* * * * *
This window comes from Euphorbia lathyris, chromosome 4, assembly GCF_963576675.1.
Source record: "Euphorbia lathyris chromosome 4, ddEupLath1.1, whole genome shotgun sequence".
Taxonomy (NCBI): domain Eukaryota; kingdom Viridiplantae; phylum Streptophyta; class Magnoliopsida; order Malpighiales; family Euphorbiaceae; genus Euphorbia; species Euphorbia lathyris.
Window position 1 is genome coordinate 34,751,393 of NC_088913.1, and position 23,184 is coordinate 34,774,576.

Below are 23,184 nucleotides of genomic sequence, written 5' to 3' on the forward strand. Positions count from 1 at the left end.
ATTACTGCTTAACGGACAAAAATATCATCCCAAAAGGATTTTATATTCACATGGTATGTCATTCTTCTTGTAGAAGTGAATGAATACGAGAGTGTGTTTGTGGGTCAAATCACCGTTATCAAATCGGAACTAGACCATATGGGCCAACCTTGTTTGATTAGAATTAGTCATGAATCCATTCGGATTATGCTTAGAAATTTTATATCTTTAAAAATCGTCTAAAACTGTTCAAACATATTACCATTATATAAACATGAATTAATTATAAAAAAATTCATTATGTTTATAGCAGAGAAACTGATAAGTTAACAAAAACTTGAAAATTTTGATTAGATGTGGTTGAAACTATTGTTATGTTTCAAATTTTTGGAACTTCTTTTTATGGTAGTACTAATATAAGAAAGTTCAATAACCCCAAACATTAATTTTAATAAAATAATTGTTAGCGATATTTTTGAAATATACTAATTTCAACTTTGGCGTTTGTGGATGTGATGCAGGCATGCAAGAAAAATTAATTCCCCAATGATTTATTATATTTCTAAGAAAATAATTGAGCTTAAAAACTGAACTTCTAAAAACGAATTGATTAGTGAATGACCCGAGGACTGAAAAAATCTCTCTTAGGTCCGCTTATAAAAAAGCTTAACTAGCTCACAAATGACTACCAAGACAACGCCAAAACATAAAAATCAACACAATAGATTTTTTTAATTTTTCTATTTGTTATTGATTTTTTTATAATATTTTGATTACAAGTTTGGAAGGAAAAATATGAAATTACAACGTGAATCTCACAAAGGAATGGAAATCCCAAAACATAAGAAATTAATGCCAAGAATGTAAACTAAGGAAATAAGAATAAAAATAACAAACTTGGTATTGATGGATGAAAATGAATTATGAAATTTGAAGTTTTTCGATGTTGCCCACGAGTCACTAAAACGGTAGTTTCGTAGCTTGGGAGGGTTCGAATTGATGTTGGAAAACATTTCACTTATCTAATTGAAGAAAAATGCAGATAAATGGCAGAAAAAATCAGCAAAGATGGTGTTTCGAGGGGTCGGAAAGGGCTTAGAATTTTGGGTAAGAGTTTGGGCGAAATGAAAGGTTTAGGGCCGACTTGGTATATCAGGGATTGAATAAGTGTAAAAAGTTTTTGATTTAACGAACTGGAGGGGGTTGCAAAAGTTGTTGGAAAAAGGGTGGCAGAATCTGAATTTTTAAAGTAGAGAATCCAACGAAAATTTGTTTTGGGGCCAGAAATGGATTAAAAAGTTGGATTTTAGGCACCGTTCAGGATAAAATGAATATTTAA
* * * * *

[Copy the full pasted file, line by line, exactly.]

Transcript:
This window comes from Euphorbia lathyris, chromosome 4, assembly GCF_963576675.1.
Source record: "Euphorbia lathyris chromosome 4, ddEupLath1.1, whole genome shotgun sequence".
Taxonomy (NCBI): domain Eukaryota; kingdom Viridiplantae; phylum Streptophyta; class Magnoliopsida; order Malpighiales; family Euphorbiaceae; genus Euphorbia; species Euphorbia lathyris.
Window position 1 is genome coordinate 34,751,393 of NC_088913.1, and position 23,184 is coordinate 34,774,576.

Below are 23,184 nucleotides of genomic sequence, written 5' to 3' on the forward strand. Positions count from 1 at the left end.
ATTACTGCTTAACGGACAAAAATATCATCCCAAAAGGATTTTATATTCACATGGTATGTCATTCTTCTTGTAGAAGTGAATGAATACGAGAGTGTGTTTGTGGGTCAAATCACCGTTATCAAATCGGAACTAGACCATATGGGCCAACCTTGTTTGATTAGAATTAGTCATGAATCCATTCGGATTATGCTTAGAAATTTTATATCTTTAAAAATCGTCTAAAACTGTTCAAACATATTACCATTATATAAACATGAATTAATTATAAAAAAATTCATTATGTTTATAGCAGAGAAACTGATAAGTTAACAAAAACTTGAAAATTTTGATTAGATGTGGTTGAAACTATTGTTATGTTTCAAATTTTTGGAACTTCTTTTTATGGTAGTACTAATATAAGAAAGTTCAATAACCCCAAACATTAATTTTAATAAAATAATTGTTAGCGATATTTTTGAAATATACTAATTTCAACTTTGGCGTTTGTGGATGTGATGCAGGCATGCAAGAAAAATTAATTCCCCAATGATTTATTATATTTCTAAGAAAATAATTGAGCTTAAAAACTGAACTTCTAAAAACGAATTGATTAGTGAATGACCCGAGGACTGAAAAAATCTCTCTTAGGTCCGCTTATAAAAAAGCTTAACTAGCTCACAAATGACTACCAAGACAACGCCAAAACATAAAAATCAACACAATAGATTTTTTTAATTTTTCTATTTGTTATTGATTTTTTTATAATATTTTGATTACAAGTTTGGAAGGAAAAATATGAAATTACAACGTGAATCTCACAAAGGAATGGAAATCCCAAAACATAAGAAATTAATGCCAAGAATGTAAACTAAGGAAATAAGAATAAAAATAACAAACTTGGTATTGATGGATGAAAATGAATTATGAAATTTGAAGTTTTTCGATGTTGCCCACGAGTCACTAAAACGGTAGTTTCGTAGCTTGGGAGGGTTCGAATTGATGTTGGAAAACATTTCACTTATCTAATTGAAGAAAAATGCAGATAAATGGCAGAAAAAATCAGCAAAGATGGTGTTTCGAGGGGTCGGAAAGGGCTTAGAATTTTGGGTAAGAGTTTGGGCGAAATGAAAGGTTTAGGGCCGACTTGGTATATCAGGGATTGAATAAGTGTAAAAAGTTTTTGATTTAACGAACTGGAGGGGGTTGCAAAAGTTGTTGGAAAAAGGGTGGCAGAATCTGAATTTTTAAAGTAGAGAATCCAACGAAAATTTGTTTTGGGGCCAGAAATGGATTAAAAAGTTGGATTTTAGGCACCGTTCAGGATAAAATGAATATTTAA